Nellie Nugent Somerville (1863-1952)
Born in the midst of the Civil War, Nellie Nugent had a hard childhood: before she was seven, she had lost her mother, stepmother, and a grandfather shot by soldiers when their plantation home was burned. Nonetheless, she was able to attend local Whitworth College, where teachers described Nellie as "too smart for them to teach." She moved on to Martha Washington College, graduated in 1880, and married Robert Somerville five years later.
Living in Greenville, Nellie Somerville became an officer of the Mississippi Women's Christian Temperance Union and was a founder of the Mississippi Woman Suffrage Association in 1897 – the nation's last such body to form. Her presidency of that led to her to national conventions, and in 1915, she was elected as a vice president of the National American Woman Suffrage Association. She also was treasurer of the Southern Woman Suffrage Association, a regional coalition founded in 1913. When all American women won the vote with the federal 19th Amendment in 1920, she took the very first opportunity to run for the Mississippi House, and Greenville voters elected her. Like most female legislators, she championed education and successfully sponsored a bill to establish Delta State Teachers College. Somerville was less successful in her attempt to ban child labor, as new textile mills continued to hire children (mostly white) as fulltime workers.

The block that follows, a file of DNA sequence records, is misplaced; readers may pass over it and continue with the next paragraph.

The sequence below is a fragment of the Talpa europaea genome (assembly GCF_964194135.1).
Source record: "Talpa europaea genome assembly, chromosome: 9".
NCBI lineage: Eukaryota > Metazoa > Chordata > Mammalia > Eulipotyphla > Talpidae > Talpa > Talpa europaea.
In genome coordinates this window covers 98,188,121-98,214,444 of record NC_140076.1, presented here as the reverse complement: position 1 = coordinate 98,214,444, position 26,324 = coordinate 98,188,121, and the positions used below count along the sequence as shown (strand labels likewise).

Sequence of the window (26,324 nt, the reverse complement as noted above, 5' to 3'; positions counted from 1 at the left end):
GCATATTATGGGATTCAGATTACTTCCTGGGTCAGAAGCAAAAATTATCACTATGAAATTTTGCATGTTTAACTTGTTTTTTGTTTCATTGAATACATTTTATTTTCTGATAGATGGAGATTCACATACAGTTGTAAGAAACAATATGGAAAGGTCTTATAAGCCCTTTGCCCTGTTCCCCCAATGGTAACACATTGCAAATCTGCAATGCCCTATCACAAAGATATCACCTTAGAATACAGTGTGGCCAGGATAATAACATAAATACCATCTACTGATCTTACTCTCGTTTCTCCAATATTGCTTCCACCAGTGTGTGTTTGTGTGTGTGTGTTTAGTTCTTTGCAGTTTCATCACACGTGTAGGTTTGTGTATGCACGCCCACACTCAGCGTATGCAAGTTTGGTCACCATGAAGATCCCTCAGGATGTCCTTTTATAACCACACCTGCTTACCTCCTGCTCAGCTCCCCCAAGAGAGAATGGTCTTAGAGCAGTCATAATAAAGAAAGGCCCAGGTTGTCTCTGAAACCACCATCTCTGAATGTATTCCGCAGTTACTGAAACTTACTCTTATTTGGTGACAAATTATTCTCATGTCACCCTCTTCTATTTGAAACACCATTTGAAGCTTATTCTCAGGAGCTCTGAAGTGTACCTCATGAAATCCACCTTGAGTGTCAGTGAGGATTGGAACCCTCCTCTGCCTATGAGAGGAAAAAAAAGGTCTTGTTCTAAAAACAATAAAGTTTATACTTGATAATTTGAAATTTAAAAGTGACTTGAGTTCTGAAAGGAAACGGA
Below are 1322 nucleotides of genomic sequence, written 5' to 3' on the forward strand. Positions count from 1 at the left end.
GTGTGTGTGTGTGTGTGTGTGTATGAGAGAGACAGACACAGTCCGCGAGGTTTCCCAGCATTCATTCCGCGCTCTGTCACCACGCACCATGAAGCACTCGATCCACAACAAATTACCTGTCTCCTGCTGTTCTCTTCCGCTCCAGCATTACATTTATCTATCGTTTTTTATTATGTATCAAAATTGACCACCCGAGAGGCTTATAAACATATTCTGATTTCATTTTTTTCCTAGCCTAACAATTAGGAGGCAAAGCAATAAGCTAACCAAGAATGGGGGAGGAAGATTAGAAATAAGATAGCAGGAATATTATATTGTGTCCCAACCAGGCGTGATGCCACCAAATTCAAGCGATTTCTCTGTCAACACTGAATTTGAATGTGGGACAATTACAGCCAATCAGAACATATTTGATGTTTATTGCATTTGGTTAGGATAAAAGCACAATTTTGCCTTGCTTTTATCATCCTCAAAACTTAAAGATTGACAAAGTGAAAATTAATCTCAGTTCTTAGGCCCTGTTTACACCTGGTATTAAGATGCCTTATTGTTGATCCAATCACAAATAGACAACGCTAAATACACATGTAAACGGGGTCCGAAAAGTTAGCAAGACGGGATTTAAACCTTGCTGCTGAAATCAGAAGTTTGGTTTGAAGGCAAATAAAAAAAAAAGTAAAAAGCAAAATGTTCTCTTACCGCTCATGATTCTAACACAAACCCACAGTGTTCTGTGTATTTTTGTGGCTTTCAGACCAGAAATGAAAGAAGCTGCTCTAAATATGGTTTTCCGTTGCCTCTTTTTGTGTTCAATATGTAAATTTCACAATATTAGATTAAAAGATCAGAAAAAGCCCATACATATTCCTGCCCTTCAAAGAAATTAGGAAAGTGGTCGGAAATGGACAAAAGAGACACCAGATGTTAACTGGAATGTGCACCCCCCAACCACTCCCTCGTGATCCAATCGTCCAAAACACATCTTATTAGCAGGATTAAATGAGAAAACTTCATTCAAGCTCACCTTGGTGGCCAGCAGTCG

Nellie Nugent Somerville served only 1923-1927, but is unique in being the first female legislator to have a child follow in her footsteps. Lucy Somerville Howorth, also of Greenville, was elected to the Mississippi House in 1932. Because of her mother’s influence, Howorth was a well-educated attorney -- a profession that she could not have practiced without the work of feminists.